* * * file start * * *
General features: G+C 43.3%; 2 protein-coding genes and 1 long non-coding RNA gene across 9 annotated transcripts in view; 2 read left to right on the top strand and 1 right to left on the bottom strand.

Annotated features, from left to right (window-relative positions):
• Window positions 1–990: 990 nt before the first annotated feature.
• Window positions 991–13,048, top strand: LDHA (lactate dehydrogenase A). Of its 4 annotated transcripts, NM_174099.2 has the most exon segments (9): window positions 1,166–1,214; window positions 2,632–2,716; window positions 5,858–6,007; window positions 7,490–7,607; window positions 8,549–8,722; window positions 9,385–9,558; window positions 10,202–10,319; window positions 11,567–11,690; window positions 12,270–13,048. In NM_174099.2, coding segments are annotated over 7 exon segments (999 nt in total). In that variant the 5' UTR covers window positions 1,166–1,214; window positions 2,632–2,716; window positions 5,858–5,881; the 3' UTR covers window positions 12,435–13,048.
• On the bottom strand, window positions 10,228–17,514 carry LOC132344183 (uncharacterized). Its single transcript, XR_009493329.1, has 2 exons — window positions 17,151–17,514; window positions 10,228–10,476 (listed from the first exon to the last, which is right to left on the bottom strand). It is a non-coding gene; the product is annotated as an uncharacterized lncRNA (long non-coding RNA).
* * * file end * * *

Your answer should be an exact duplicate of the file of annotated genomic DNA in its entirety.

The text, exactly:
General features: G+C 43.3%; 2 protein-coding genes and 1 long non-coding RNA gene across 9 annotated transcripts in view; 2 read left to right on the top strand and 1 right to left on the bottom strand.

Annotated features, from left to right (window-relative positions):
• Window positions 1–990: 990 nt before the first annotated feature.
• Window positions 991–13,048, top strand: LDHA (lactate dehydrogenase A). Of its 4 annotated transcripts, NM_174099.2 has the most exon segments (9): window positions 1,166–1,214; window positions 2,632–2,716; window positions 5,858–6,007; window positions 7,490–7,607; window positions 8,549–8,722; window positions 9,385–9,558; window positions 10,202–10,319; window positions 11,567–11,690; window positions 12,270–13,048. In NM_174099.2, coding segments are annotated over 7 exon segments (999 nt in total). In that variant the 5' UTR covers window positions 1,166–1,214; window positions 2,632–2,716; window positions 5,858–5,881; the 3' UTR covers window positions 12,435–13,048.
• On the bottom strand, window positions 10,228–17,514 carry LOC132344183 (uncharacterized). Its single transcript, XR_009493329.1, has 2 exons — window positions 17,151–17,514; window positions 10,228–10,476 (listed from the first exon to the last, which is right to left on the bottom strand). It is a non-coding gene; the product is annotated as an uncharacterized lncRNA (long non-coding RNA).